The son of Bellingham's founder Captain Henry Roeder, Victor Roeder
became one of Bellingham's best-known citizens and businessmen; from 1896 to
1900 he served as Whatcom County treasurer. After his father's death in 1902
Victor Roeder administered the family business and property, and in 1904 he
was one of the founders of the Bellingham National Bank.
Victor Roeder purchased ten lots in the then undeveloped Broadway Park
area of northern Whatcom. He later sold three and used the remaining seven
to build his home, one of the finest in Whatcom County and on both the Local
and National Historic Registry. Beginning in 1903, Roeder meticulously
supervised the work over the home's five-year construction (1903-1908).
The exterior of the first floor is brick and the remaining one and a half
story is stucco. The front and rear entrances are trimmed in Chuckanut
sandstone obtained from the quarry his father began. Roeder used the finest
materials available for the interior. The floors, stairways, banisters, and
wainscoted walls are made from imported oak. Several of the lighting
fixtures are Steuben pieces that were designed for both gas and electrical
use. The Roeder home also incorporates many progressive features such as a
central vacuum pump, an internal fire hose system and a fuel elevator
between the basement and kitchen. A huge boiler acquired from the Great
Northern Railroad originally heated the home.
The plan for the first floor of the Roeder home includes a large living
room, a dining room, the kitchen and a central hallway. A band of an
exquisite artistic scene wraps around the dining room's walls. Five bedrooms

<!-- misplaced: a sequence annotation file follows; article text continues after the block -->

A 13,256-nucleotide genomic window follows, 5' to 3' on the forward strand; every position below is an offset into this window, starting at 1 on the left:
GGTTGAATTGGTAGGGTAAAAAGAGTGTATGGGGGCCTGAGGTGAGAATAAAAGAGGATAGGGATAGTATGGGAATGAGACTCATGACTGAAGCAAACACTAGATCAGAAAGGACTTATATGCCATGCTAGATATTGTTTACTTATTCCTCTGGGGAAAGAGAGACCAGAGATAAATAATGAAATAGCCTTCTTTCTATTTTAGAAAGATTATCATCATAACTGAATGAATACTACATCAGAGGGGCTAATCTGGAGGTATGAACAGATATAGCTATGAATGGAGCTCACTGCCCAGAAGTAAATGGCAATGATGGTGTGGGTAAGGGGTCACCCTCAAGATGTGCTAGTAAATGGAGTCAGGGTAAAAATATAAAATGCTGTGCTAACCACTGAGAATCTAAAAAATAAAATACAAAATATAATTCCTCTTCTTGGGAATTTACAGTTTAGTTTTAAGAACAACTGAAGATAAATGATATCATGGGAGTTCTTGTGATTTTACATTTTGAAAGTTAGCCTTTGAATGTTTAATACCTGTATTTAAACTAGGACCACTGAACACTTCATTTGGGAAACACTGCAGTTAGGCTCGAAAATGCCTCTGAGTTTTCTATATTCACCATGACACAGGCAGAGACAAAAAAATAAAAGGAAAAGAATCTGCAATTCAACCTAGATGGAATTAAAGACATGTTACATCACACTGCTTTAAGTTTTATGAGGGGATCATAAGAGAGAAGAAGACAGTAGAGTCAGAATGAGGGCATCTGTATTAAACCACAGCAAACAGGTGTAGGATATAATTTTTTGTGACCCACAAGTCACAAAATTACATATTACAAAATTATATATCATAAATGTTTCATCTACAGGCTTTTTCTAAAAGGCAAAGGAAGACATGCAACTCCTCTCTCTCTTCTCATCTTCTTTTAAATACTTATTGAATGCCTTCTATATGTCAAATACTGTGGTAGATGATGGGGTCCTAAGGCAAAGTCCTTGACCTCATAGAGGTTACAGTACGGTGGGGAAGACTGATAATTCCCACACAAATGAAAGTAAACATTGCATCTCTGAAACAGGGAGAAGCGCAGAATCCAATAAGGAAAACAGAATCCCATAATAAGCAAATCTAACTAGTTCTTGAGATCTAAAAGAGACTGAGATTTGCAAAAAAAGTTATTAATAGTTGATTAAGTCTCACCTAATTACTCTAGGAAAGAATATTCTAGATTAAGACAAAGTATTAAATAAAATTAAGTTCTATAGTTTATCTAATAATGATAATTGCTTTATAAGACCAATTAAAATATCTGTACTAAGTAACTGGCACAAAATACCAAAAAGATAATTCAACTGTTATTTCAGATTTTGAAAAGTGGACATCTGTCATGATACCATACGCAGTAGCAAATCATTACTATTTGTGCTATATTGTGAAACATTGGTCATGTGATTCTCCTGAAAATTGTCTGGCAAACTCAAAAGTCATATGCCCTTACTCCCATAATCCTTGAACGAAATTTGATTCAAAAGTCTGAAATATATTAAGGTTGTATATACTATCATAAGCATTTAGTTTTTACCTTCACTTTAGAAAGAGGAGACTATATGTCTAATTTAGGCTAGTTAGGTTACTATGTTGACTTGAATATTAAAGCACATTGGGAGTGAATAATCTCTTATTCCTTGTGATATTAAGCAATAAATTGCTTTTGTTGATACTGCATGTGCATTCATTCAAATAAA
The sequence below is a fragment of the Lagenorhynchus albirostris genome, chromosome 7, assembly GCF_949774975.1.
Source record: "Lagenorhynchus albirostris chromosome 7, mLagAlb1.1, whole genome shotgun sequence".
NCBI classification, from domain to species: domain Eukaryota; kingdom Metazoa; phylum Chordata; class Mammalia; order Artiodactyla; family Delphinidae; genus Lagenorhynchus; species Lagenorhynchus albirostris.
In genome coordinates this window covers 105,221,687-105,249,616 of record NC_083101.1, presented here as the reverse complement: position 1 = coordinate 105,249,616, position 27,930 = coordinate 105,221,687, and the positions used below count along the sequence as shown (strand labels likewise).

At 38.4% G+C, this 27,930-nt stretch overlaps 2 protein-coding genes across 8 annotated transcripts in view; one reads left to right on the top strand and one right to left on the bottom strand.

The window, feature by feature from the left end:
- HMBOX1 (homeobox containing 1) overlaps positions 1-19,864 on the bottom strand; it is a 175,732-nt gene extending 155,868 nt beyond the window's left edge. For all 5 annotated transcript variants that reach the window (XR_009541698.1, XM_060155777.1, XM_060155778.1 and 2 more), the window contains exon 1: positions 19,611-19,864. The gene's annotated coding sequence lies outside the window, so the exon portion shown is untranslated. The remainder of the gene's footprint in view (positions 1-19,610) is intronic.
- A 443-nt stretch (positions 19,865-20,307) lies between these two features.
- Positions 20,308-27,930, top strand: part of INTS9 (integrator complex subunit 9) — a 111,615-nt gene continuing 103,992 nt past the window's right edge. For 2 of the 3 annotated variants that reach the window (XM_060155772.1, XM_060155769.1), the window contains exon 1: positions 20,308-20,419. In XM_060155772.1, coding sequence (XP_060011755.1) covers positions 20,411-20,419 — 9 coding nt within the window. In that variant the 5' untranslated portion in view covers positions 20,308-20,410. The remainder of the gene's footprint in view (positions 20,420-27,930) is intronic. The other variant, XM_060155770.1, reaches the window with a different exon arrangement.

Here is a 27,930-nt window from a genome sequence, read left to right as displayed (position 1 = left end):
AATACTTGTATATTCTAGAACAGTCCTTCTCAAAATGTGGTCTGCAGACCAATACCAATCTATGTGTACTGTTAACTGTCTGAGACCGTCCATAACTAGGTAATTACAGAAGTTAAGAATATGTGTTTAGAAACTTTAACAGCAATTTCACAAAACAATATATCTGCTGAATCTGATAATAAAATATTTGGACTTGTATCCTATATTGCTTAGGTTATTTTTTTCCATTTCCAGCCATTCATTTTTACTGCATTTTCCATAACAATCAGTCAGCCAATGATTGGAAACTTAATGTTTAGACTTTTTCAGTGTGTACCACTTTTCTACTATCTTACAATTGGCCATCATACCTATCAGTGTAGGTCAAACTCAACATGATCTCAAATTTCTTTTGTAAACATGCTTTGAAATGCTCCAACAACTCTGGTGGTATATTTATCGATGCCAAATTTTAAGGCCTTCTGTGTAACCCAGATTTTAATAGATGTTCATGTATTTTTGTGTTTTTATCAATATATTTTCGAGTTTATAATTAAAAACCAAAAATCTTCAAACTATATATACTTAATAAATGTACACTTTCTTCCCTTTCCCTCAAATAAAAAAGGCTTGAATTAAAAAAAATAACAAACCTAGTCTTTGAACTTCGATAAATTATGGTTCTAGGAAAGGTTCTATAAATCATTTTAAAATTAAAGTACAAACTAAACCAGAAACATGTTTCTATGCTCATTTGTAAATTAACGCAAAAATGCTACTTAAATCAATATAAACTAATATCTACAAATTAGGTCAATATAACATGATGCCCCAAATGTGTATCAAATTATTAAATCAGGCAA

and three bathrooms compose the second floor, and three small bedrooms on
the top floor were intended to be servants quarters.
Alfred Lee, the same architect who designed Old Main and the Whatcom
Museum of History and Art designed the Roeder home. Two similar
architectural styles have been used to describe the Roeder home's stylistic
mixture. The first is Bracketed Gothic and the second is the American Stick
Style that has gothic overtones The projecting eaves with elaborate brackets
underneath are the most prominent Stick Style features of the Roeder home.
The gabled roof, however, is not pitched as steeply as other Stick Style
In 1969 Dr. Donald Keyes, who bought the house from the Roeder family in
1945, dedicated the house to the Whatcom County Parks Department. The Roeder
home remains open to the public and is used for different educational
programs. In 1997 a wheelchair lift was proposed and added to make the house
wheelchair accessible in accordance with the American Disability Act.
For more information see the
Roeder (Victor A.) House National Register of Historic Places Nomination.